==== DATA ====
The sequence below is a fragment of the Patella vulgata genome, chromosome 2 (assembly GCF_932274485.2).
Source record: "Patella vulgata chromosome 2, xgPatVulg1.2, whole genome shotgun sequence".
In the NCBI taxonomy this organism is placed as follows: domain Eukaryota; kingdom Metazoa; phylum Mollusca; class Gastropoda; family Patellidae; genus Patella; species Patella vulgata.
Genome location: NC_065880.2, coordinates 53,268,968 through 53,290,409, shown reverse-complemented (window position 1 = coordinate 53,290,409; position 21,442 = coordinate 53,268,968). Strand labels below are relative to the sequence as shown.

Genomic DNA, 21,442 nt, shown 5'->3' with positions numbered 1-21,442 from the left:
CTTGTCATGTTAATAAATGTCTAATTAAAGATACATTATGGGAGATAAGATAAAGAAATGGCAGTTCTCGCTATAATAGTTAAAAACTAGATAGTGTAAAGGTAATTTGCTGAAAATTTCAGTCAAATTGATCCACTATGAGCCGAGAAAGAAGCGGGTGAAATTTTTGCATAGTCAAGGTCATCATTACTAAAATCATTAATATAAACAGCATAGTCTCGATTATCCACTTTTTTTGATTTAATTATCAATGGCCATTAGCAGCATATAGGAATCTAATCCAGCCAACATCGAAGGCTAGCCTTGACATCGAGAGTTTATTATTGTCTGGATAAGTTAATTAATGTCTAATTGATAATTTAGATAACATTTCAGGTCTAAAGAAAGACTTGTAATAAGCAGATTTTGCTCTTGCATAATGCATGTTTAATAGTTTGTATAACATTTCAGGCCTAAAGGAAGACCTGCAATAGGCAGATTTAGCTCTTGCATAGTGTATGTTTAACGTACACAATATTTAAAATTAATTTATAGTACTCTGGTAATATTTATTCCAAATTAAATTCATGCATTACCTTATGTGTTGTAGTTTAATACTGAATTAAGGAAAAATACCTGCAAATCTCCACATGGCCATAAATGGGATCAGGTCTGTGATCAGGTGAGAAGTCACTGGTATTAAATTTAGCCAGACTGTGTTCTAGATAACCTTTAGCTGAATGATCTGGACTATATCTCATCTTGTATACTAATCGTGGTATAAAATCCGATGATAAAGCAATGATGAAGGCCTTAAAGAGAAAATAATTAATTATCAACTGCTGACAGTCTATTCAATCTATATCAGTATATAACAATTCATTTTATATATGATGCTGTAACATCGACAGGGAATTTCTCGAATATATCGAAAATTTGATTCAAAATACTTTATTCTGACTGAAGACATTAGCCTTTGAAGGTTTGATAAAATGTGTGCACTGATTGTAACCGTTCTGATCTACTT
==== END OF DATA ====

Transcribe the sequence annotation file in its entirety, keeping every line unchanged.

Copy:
The sequence below is a fragment of the Patella vulgata genome, chromosome 2 (assembly GCF_932274485.2).
Source record: "Patella vulgata chromosome 2, xgPatVulg1.2, whole genome shotgun sequence".
In the NCBI taxonomy this organism is placed as follows: domain Eukaryota; kingdom Metazoa; phylum Mollusca; class Gastropoda; family Patellidae; genus Patella; species Patella vulgata.
Genome location: NC_065880.2, coordinates 53,268,968 through 53,290,409, shown reverse-complemented (window position 1 = coordinate 53,290,409; position 21,442 = coordinate 53,268,968). Strand labels below are relative to the sequence as shown.

Genomic DNA, 21,442 nt, shown 5'->3' with positions numbered 1-21,442 from the left:
CTTGTCATGTTAATAAATGTCTAATTAAAGATACATTATGGGAGATAAGATAAAGAAATGGCAGTTCTCGCTATAATAGTTAAAAACTAGATAGTGTAAAGGTAATTTGCTGAAAATTTCAGTCAAATTGATCCACTATGAGCCGAGAAAGAAGCGGGTGAAATTTTTGCATAGTCAAGGTCATCATTACTAAAATCATTAATATAAACAGCATAGTCTCGATTATCCACTTTTTTTGATTTAATTATCAATGGCCATTAGCAGCATATAGGAATCTAATCCAGCCAACATCGAAGGCTAGCCTTGACATCGAGAGTTTATTATTGTCTGGATAAGTTAATTAATGTCTAATTGATAATTTAGATAACATTTCAGGTCTAAAGAAAGACTTGTAATAAGCAGATTTTGCTCTTGCATAATGCATGTTTAATAGTTTGTATAACATTTCAGGCCTAAAGGAAGACCTGCAATAGGCAGATTTAGCTCTTGCATAGTGTATGTTTAACGTACACAATATTTAAAATTAATTTATAGTACTCTGGTAATATTTATTCCAAATTAAATTCATGCATTACCTTATGTGTTGTAGTTTAATACTGAATTAAGGAAAAATACCTGCAAATCTCCACATGGCCATAAATGGGATCAGGTCTGTGATCAGGTGAGAAGTCACTGGTATTAAATTTAGCCAGACTGTGTTCTAGATAACCTTTAGCTGAATGATCTGGACTATATCTCATCTTGTATACTAATCGTGGTATAAAATCCGATGATAAAGCAATGATGAAGGCCTTAAAGAGAAAATAATTAATTATCAACTGCTGACAGTCTATTCAATCTATATCAGTATATAACAATTCATTTTATATATGATGCTGTAACATCGACAGGGAATTTCTCGAATATATCGAAAATTTGATTCAAAATACTTTATTCTGACTGAAGACATTAGCCTTTGAAGGTTTGATAAAATGTGTGCACTGATTGTAACCGTTCTGATCTACTT